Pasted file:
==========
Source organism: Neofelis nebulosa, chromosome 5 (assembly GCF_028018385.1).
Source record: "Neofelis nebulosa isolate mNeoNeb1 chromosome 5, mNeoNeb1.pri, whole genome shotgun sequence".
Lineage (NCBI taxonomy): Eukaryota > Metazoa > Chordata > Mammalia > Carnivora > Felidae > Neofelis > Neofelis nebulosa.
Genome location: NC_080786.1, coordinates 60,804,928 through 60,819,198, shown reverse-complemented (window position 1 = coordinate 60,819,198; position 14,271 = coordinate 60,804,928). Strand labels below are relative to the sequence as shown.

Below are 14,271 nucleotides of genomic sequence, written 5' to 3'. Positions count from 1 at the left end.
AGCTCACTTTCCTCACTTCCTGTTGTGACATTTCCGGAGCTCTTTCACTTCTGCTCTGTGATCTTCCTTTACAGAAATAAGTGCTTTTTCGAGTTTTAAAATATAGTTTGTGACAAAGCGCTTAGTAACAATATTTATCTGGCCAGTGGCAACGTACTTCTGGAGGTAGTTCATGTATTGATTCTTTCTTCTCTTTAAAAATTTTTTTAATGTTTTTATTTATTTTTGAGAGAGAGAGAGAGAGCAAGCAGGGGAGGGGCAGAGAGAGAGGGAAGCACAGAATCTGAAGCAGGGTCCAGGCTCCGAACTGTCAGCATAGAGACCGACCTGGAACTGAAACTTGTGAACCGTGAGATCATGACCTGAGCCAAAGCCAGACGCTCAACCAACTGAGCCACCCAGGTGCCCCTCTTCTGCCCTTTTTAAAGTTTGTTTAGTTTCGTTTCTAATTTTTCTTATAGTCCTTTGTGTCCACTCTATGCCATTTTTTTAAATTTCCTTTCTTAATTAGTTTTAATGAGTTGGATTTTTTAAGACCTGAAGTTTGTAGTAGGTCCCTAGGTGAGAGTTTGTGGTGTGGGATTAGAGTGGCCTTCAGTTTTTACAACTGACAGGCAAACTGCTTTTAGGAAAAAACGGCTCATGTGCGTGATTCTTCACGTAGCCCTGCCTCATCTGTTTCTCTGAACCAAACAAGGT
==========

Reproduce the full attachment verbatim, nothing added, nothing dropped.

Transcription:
Source organism: Neofelis nebulosa, chromosome 5 (assembly GCF_028018385.1).
Source record: "Neofelis nebulosa isolate mNeoNeb1 chromosome 5, mNeoNeb1.pri, whole genome shotgun sequence".
Lineage (NCBI taxonomy): Eukaryota > Metazoa > Chordata > Mammalia > Carnivora > Felidae > Neofelis > Neofelis nebulosa.
Genome location: NC_080786.1, coordinates 60,804,928 through 60,819,198, shown reverse-complemented (window position 1 = coordinate 60,819,198; position 14,271 = coordinate 60,804,928). Strand labels below are relative to the sequence as shown.

Below are 14,271 nucleotides of genomic sequence, written 5' to 3'. Positions count from 1 at the left end.
AGCTCACTTTCCTCACTTCCTGTTGTGACATTTCCGGAGCTCTTTCACTTCTGCTCTGTGATCTTCCTTTACAGAAATAAGTGCTTTTTCGAGTTTTAAAATATAGTTTGTGACAAAGCGCTTAGTAACAATATTTATCTGGCCAGTGGCAACGTACTTCTGGAGGTAGTTCATGTATTGATTCTTTCTTCTCTTTAAAAATTTTTTTAATGTTTTTATTTATTTTTGAGAGAGAGAGAGAGAGCAAGCAGGGGAGGGGCAGAGAGAGAGGGAAGCACAGAATCTGAAGCAGGGTCCAGGCTCCGAACTGTCAGCATAGAGACCGACCTGGAACTGAAACTTGTGAACCGTGAGATCATGACCTGAGCCAAAGCCAGACGCTCAACCAACTGAGCCACCCAGGTGCCCCTCTTCTGCCCTTTTTAAAGTTTGTTTAGTTTCGTTTCTAATTTTTCTTATAGTCCTTTGTGTCCACTCTATGCCATTTTTTTAAATTTCCTTTCTTAATTAGTTTTAATGAGTTGGATTTTTTAAGACCTGAAGTTTGTAGTAGGTCCCTAGGTGAGAGTTTGTGGTGTGGGATTAGAGTGGCCTTCAGTTTTTACAACTGACAGGCAAACTGCTTTTAGGAAAAAACGGCTCATGTGCGTGATTCTTCACGTAGCCCTGCCTCATCTGTTTCTCTGAACCAAACAAGGT